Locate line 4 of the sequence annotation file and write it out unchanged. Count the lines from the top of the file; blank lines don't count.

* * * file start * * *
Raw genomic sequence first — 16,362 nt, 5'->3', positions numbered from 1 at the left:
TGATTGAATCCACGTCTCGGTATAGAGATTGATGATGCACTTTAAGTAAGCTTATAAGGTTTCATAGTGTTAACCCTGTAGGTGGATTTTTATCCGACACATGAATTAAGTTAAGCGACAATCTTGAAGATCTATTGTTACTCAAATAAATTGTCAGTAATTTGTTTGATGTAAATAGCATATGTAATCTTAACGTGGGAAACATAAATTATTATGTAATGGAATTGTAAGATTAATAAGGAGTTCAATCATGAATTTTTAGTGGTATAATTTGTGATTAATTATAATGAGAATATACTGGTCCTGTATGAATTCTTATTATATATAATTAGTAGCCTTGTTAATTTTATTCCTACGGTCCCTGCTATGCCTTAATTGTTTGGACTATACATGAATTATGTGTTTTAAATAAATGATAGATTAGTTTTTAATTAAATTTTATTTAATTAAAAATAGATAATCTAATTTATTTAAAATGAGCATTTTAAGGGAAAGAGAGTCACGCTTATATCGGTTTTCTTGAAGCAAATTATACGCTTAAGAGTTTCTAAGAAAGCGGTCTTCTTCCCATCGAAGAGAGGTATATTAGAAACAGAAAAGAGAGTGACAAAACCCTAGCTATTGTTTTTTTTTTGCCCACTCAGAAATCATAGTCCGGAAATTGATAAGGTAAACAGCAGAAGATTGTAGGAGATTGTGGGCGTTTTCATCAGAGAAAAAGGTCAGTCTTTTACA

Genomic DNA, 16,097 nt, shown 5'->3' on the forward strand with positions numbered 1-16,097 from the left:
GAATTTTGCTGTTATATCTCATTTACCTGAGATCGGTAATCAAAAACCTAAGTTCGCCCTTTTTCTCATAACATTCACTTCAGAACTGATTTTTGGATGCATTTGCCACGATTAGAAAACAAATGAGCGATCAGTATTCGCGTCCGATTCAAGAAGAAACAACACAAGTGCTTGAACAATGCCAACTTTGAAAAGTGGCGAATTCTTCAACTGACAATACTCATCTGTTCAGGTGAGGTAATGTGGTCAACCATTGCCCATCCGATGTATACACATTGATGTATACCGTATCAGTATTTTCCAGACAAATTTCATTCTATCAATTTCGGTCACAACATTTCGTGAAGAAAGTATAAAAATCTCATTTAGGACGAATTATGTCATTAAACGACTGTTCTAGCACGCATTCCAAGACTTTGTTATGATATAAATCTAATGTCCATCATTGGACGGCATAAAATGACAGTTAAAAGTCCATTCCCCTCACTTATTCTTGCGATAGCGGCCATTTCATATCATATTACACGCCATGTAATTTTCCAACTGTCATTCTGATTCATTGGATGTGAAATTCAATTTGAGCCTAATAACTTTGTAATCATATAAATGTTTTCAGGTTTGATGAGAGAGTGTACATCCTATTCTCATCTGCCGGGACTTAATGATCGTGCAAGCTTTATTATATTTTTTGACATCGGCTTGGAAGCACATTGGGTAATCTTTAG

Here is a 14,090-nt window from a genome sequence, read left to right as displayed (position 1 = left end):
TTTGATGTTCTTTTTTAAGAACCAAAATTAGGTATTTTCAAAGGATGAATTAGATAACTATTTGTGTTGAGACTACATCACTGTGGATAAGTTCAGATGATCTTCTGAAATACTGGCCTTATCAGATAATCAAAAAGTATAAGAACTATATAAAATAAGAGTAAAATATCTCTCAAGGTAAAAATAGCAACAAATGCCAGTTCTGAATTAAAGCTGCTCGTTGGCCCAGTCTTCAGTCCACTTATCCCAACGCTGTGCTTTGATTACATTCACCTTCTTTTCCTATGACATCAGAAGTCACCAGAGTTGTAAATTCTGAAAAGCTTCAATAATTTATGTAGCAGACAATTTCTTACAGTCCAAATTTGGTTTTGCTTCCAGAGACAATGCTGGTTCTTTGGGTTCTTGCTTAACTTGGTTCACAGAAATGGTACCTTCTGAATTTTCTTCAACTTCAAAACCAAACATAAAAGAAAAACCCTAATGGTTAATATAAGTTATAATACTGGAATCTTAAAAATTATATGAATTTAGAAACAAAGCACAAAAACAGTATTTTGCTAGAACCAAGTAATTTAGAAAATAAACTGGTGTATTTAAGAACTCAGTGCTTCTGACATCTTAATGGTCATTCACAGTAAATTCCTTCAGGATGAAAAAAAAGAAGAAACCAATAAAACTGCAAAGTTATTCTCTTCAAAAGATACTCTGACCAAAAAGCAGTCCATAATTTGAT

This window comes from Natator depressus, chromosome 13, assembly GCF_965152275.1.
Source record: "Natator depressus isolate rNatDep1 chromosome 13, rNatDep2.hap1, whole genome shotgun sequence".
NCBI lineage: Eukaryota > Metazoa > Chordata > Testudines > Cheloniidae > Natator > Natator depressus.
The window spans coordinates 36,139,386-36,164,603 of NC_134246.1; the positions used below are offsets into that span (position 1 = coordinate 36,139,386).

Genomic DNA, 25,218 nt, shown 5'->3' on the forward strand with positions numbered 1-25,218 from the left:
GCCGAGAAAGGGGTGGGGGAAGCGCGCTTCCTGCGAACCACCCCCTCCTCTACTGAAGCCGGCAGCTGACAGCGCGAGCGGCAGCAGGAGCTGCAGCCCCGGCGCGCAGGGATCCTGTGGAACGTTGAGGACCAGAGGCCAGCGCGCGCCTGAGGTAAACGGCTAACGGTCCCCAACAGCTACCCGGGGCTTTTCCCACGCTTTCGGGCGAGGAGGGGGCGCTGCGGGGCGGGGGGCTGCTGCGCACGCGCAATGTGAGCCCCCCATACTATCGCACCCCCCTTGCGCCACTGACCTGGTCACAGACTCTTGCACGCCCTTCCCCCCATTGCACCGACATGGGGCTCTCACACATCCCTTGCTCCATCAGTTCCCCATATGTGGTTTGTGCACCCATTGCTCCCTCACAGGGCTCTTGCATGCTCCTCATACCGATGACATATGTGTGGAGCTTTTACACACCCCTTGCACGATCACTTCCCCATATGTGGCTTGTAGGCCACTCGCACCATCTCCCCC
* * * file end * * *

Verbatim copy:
GAATTTTGCTGTTATATCTCATTTACCTGAGATCGGTAATCAAAAACCTAAGTTCGCCCTTTTTCTCATAACATTCACTTCAGAACTGATTTTTGGATGCATTTGCCACGATTAGAAAACAAATGAGCGATCAGTATTCGCGTCCGATTCAAGAAGAAACAACACAAGTGCTTGAACAATGCCAACTTTGAAAAGTGGCGAATTCTTCAACTGACAATACTCATCTGTTCAGGTGAGGTAATGTGGTCAACCATTGCCCATCCGATGTATACACATTGATGTATACCGTATCAGTATTTTCCAGACAAATTTCATTCTATCAATTTCGGTCACAACATTTCGTGAAGAAAGTATAAAAATCTCATTTAGGACGAATTATGTCATTAAACGACTGTTCTAGCACGCATTCCAAGACTTTGTTATGATATAAATCTAATGTCCATCATTGGACGGCATAAAATGACAGTTAAAAGTCCATTCCCCTCACTTATTCTTGCGATAGCGGCCATTTCATATCATATTACACGCCATGTAATTTTCCAACTGTCATTCTGATTCATTGGATGTGAAATTCAATTTGAGCCTAATAACTTTGTAATCATATAAATGTTTTCAGGTTTGATGAGAGAGTGTACATCCTATTCTCATCTGCCGGGACTTAATGATCGTGCAAGCTTTATTATATTTTTTGACATCGGCTTGGAAGCACATTGGGTAATCTTTAG